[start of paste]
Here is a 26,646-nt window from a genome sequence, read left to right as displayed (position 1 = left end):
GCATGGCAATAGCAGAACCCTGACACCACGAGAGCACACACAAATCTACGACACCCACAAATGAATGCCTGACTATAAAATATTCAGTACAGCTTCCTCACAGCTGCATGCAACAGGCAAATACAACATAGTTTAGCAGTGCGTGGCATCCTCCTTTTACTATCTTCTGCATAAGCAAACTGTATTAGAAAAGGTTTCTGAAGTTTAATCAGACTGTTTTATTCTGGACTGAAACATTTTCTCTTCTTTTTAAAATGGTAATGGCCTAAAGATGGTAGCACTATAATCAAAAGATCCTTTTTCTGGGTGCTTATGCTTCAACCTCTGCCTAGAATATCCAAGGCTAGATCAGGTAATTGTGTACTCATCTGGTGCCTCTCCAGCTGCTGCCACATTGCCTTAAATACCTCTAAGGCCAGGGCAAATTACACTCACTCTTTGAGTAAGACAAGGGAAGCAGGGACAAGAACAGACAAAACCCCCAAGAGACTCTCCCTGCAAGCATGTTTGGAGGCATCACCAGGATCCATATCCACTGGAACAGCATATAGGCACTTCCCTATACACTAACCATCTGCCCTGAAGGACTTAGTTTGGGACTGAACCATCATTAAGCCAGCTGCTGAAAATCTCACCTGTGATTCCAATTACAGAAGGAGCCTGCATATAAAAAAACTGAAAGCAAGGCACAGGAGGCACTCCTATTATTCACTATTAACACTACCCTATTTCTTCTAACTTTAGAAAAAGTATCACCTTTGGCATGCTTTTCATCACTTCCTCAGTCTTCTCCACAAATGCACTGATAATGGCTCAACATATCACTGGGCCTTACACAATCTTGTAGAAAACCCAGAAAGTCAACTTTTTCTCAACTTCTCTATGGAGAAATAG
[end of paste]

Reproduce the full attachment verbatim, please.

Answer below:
Here is a 26,646-nt window from a genome sequence, read left to right as displayed (position 1 = left end):
GCATGGCAATAGCAGAACCCTGACACCACGAGAGCACACACAAATCTACGACACCCACAAATGAATGCCTGACTATAAAATATTCAGTACAGCTTCCTCACAGCTGCATGCAACAGGCAAATACAACATAGTTTAGCAGTGCGTGGCATCCTCCTTTTACTATCTTCTGCATAAGCAAACTGTATTAGAAAAGGTTTCTGAAGTTTAATCAGACTGTTTTATTCTGGACTGAAACATTTTCTCTTCTTTTTAAAATGGTAATGGCCTAAAGATGGTAGCACTATAATCAAAAGATCCTTTTTCTGGGTGCTTATGCTTCAACCTCTGCCTAGAATATCCAAGGCTAGATCAGGTAATTGTGTACTCATCTGGTGCCTCTCCAGCTGCTGCCACATTGCCTTAAATACCTCTAAGGCCAGGGCAAATTACACTCACTCTTTGAGTAAGACAAGGGAAGCAGGGACAAGAACAGACAAAACCCCCAAGAGACTCTCCCTGCAAGCATGTTTGGAGGCATCACCAGGATCCATATCCACTGGAACAGCATATAGGCACTTCCCTATACACTAACCATCTGCCCTGAAGGACTTAGTTTGGGACTGAACCATCATTAAGCCAGCTGCTGAAAATCTCACCTGTGATTCCAATTACAGAAGGAGCCTGCATATAAAAAAACTGAAAGCAAGGCACAGGAGGCACTCCTATTATTCACTATTAACACTACCCTATTTCTTCTAACTTTAGAAAAAGTATCACCTTTGGCATGCTTTTCATCACTTCCTCAGTCTTCTCCACAAATGCACTGATAATGGCTCAACATATCACTGGGCCTTACACAATCTTGTAGAAAACCCAGAAAGTCAACTTTTTCTCAACTTCTCTATGGAGAAATAG